As can be appreciated, the cup 31 and needle assembly 61 define a needle valve assembly having two separate and distinct fluid flow paths therethrough, one for the A resin and one for the B resin. The fluid flow paths for the A and B resin are defined by the passages 87 through the needle assembly 61, the forward portion of the cup passages 51, and the cup nose passages 53. The seals formed by the O-rings 79 and 85, as noted above, create fluid tight seals between the cup 31 and the needle assembly 61, so that the A and B resins will not come into contact with each other until they exit the cup 31 through the cup nose 39 at the outlets of the cup bores 53. The needles 71 of the needle assembly 61 form or define the valve elements for the valve assembly and the forward surface of the cup bores 51 form valve seats. Unlike common needle valves, wherein the valve element moves relative to the seat, in the present invention, the seat (i.e. the forward surfaces of cup bores 51) moves relative to the valve element (i.e. the needles 81) to open and close the fluid paths. As can be appreciated, the spring 55 biases the valve assembly closed (as seen in FIG. 2A). By moving the cup 31 forward in the housing, the openings to the passages 53 will be moved forwardly of the rear of the needles 81, and the passage 53 will be open and in fluid communication with the tubes 93 extending through the needle assembly arms 73, and the valve assembly will be opened (as seen in FIG. 2B) to allow for the resins to pass through their respective flow paths.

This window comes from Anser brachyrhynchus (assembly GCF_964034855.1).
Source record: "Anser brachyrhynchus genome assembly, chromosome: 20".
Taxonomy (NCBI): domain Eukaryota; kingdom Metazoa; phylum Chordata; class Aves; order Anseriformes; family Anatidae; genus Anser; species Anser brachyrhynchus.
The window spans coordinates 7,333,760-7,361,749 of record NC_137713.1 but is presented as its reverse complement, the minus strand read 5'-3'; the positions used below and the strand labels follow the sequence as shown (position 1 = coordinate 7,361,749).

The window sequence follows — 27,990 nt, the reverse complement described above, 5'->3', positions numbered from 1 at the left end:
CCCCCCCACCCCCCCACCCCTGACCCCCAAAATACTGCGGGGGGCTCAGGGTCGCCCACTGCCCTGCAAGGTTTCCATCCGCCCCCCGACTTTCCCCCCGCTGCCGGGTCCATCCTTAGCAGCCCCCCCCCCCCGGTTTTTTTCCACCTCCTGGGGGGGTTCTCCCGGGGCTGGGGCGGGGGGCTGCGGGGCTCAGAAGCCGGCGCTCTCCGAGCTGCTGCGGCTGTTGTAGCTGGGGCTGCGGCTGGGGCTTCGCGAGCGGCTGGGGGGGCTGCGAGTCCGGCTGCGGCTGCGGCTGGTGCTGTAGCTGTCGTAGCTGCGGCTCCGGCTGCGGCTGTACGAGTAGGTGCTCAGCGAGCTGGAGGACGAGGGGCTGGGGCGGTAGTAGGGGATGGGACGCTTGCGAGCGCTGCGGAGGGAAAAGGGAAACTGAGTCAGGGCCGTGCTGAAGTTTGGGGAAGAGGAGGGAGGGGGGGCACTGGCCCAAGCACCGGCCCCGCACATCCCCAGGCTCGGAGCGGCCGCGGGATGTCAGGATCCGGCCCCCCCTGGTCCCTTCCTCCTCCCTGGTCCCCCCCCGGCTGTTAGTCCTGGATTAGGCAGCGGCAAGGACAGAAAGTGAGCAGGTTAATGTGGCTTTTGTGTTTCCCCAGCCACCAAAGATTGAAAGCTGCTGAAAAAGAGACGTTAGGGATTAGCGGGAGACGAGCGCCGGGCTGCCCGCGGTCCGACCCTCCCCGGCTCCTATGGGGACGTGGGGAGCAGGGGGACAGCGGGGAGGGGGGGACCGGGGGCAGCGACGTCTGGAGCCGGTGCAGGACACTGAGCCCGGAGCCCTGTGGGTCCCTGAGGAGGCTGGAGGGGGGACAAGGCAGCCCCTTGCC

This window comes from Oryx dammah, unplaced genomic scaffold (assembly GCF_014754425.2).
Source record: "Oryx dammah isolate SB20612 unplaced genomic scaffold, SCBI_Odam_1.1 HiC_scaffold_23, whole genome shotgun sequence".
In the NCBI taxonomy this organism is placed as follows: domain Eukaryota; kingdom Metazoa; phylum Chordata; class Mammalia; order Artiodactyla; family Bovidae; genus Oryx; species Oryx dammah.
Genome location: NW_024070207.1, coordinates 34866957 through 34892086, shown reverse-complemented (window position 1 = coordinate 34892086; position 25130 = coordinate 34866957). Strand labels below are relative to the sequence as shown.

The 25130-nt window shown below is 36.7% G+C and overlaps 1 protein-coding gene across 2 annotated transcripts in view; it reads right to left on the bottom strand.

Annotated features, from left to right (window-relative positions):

As can be appreciated, movement of the cup toward and away from the needle 81 will open and close the two fluid paths substantially simultaneously. Further, the two fluid paths will be open to the same degree. Thus, as long as the supply tanks of the A and B resins are pressurized to an equal extent, the A and B resins will flow through the gun 1 at substantially the same velocity. The two resins will thus mix in a 1:1 ratios ±5%, the preferred mixing ratio for the resins. This ability to mix the fluids in substantially a 1:1 ratio will produce a better urethane foam which will not have unreacted components therein.
A disposable nozzle assembly 131 (FIGS. 4 and 5) is removably mounted to the nose 39 of the cup 31 on an outer side of the housing forward surface 15. The nozzle assembly 131 includes a hollow base section 133 defining a mixing chamber 135 and a hollow nozzle 137. The cup bores 53 open into the mixing chamber 135 where the A resin and B resin are mixed. The mixing chamber is designed to be self-mixing. Prior to this point, the A resin and B resin are kept separate, and, as noted above, the telescoping connection of the needle assembly 61 in the cup 31 with the two O-rings for each needle 81 keep the two flow paths completely separate, and the A and B resins cannot mix in the body housing 7. The two components contact each other for the first time in the nozzle assembly mixing chamber 135. The two resins, when mixed, react, as is known, to form a foam. This foam is ejected out the nozzle 137 against the substrate to which the foam is to be applied.